Melbourne’s First Nations-designed art trams have been unveiled for 2022

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Melbourne’s First Nations-designed art trams have been unveiled for 2022

Reproduction of Tram No. 829 (1991) by Lin Onus (Yorta Yorta). Photo credit: James Morgan

The six trams will be visible across various Melbourne tram routes for the next 12 months

Six First Peoples-designed trams are set to roll out across the city of Melbourne today, as part of Melbourne Art Trams 2022, presented by RISING in partnership with Creative Victoria, PTV and Yarra Trams.

For the second year running, stunning artworks, freewheeling character illustrations and exuberant designs from a selection of all First People’s artists will criss-cross Melbourne’s tram network in a travelling celebration of connection to country, culture and identity.

Stay up to date with what’s happening in and around the region here

The trams are part of new winter festival Rising, which officially launches June 1. Curated by visual artist Jarra Karalinar Steel (Boonwurrung/Wemba Wemba), who herself featured as part of 2021 First Peoples Melbourne Art Trams, each tram in this year’s program responds to the theme ‘Unapologetically Blak’. With all six trams rolling out over the next month, commuters and passers-by can watch the fleet of moving artworks wind their way across Naarm’s urban passageways, in a mobile exhibition of Blak Excellence, and personal expressions of First Peoples experience.

“Showcasing First Peoples artists and creatives diverse forms of visual expression that challenge people’s preconceptions of what is Aboriginal Art, is something I’m deeply passionate about, and that’s why curating RISING’s First Peoples Melbourne Art Trams is such an honour,” said curator Jarra Karalinar Steel.

““Unapologetically Blak” to me means celebrating our joy, success, growth, and continued desire to be stronger as a people. Reclaiming space to express ourselves as artists and inspire the next generation, to share their experiences and stories that often go unheard and forgotten. Each of the six artists’ designs this year, in very different ways do just that, and I’m incredibly proud for them to be shared with the city.”

The six First Peoples presenting artists include Lin Onus (Yorta Yorta); Louise Moore (Wamba); Patricia Mckean (Gundijtmara/Kirrae Wurrong); Dr Paola Balla (Wemba-Wemba/Gundijtmara); Tegan Murdock (Burapa); and Darcy McConnell / Enoki (Yorta Yorta/Dja Dja Wurrung).

The first tram to be released onto the network today as part of the 2022 program is by legendary artist and activist Lin Onus, who passed away in 1996. Working closely with guidance and support of Lin’s son, artist and performer Tiriki Onus, RISING is bringing back to life the original artwork from Lin’s Art Tram launched just over 30 years ago in November 1991. The return of his design for the 2022 program tram will connect commuters and an important part of Melbourne’s history, as Lin’s work has had an immeasurable influence on the rise and development of First Peoples’ art in Australia.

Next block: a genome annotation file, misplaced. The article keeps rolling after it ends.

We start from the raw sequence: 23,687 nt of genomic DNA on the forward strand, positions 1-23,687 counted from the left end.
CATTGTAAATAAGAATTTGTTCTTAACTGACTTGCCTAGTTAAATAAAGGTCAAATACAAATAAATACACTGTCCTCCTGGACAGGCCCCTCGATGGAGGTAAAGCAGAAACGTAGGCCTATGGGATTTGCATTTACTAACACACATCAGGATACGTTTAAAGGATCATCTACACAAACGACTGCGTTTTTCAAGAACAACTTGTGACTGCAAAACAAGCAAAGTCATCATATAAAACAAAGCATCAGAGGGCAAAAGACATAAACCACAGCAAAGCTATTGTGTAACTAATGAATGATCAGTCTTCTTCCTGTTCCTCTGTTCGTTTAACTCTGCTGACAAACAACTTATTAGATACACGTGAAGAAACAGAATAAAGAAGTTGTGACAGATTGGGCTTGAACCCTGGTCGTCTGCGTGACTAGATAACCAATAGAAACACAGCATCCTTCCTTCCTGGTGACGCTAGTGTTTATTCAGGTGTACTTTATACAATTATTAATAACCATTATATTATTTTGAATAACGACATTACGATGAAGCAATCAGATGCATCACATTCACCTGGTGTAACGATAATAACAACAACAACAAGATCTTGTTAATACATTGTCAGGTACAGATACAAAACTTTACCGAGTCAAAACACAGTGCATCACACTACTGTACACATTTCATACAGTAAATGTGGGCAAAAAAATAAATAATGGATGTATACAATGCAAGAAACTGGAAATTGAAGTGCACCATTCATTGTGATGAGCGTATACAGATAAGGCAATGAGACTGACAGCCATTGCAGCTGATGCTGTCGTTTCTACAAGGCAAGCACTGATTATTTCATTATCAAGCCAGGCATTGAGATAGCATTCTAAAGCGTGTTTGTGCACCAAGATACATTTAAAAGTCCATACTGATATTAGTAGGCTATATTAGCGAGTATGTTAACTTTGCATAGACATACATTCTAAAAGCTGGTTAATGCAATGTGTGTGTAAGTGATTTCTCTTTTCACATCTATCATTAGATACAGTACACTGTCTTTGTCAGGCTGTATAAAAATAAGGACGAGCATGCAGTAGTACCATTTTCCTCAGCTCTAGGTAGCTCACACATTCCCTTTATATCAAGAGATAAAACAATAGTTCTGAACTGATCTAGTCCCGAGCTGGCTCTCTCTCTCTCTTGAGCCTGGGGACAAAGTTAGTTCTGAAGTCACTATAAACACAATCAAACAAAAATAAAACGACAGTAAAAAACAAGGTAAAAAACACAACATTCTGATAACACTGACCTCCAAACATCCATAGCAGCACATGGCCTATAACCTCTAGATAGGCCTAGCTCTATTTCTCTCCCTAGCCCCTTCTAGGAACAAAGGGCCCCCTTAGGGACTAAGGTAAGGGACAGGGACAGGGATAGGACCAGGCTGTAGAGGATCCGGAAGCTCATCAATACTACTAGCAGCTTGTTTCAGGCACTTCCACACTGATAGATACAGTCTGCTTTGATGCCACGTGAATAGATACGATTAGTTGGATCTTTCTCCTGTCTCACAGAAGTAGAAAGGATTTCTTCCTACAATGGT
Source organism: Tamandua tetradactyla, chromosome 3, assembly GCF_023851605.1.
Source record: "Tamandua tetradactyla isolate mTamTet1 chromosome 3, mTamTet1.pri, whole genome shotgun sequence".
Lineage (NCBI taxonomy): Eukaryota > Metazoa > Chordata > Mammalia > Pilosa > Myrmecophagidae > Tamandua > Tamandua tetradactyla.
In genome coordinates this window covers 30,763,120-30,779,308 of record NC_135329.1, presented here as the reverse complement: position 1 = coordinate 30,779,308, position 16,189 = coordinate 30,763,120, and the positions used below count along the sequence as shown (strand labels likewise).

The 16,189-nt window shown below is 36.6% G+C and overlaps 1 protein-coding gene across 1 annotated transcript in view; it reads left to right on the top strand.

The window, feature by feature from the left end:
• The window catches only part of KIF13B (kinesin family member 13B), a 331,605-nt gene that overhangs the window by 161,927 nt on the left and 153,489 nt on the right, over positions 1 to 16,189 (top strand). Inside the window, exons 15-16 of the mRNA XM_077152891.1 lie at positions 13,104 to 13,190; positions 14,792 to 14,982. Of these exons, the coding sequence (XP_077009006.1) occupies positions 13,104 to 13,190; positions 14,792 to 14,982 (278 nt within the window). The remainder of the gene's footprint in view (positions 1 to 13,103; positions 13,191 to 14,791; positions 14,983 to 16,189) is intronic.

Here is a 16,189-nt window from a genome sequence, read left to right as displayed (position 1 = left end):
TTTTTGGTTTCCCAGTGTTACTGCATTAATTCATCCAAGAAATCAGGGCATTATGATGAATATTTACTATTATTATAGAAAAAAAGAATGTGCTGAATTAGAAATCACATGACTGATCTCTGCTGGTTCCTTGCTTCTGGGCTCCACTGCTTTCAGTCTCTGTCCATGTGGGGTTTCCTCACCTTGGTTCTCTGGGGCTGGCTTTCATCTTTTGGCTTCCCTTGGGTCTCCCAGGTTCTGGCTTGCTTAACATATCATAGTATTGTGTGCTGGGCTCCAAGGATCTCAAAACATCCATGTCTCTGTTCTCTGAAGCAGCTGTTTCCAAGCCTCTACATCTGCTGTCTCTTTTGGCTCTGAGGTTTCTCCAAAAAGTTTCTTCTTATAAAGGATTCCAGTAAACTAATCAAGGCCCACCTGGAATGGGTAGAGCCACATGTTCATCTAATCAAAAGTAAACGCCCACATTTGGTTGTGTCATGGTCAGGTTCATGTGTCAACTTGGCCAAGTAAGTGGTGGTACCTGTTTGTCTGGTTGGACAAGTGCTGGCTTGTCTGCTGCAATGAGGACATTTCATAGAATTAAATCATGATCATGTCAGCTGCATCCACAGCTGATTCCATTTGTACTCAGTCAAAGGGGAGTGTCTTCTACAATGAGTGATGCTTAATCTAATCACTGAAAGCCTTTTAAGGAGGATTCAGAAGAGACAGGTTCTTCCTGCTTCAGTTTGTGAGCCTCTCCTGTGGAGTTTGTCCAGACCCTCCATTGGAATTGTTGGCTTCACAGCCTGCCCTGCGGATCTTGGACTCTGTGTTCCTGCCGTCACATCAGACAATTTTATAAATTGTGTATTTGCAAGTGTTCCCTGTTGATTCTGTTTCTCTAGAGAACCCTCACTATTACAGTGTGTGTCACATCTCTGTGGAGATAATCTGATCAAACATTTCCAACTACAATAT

Referencing cultural markings symbolic of country and First Peoples designs, Onus’ representations of balanced opposites – circles and triangles, day and night, and black and white cockatoos – will again play a vibrant feature in the city’s tableau.

From tomorrow and over the coming fortnight, the remaining five trams in the 2022 First Peoples Art Trams fleet will make their first appearances on the network. The striking and distinct array of works from Louise Moore, Patricia Mckean, Dr Paola Balla,Tegan Murdock, and Darcy McConnell (aka Enoki) include visual tributes to the wisdom of elders and family connection, depictions of ancestral skills and traditions such as weaving and bush dyeing, and celebrations of BLAK LOVE and cultural identity.

RISING co-artistic director, Gideon Obarzanek said “I am so excited our distinctively Melbourne art trams are once more proudly rolling out as part of RISING’s new First Peoples series, onto the city streets and into our everyday lives.”

You can view and ride Melbourne’s new art trams for the next 12 months, and find out more about each artwork by scanning the QR codes inside each individual art tram. You can read more about the trams and artists here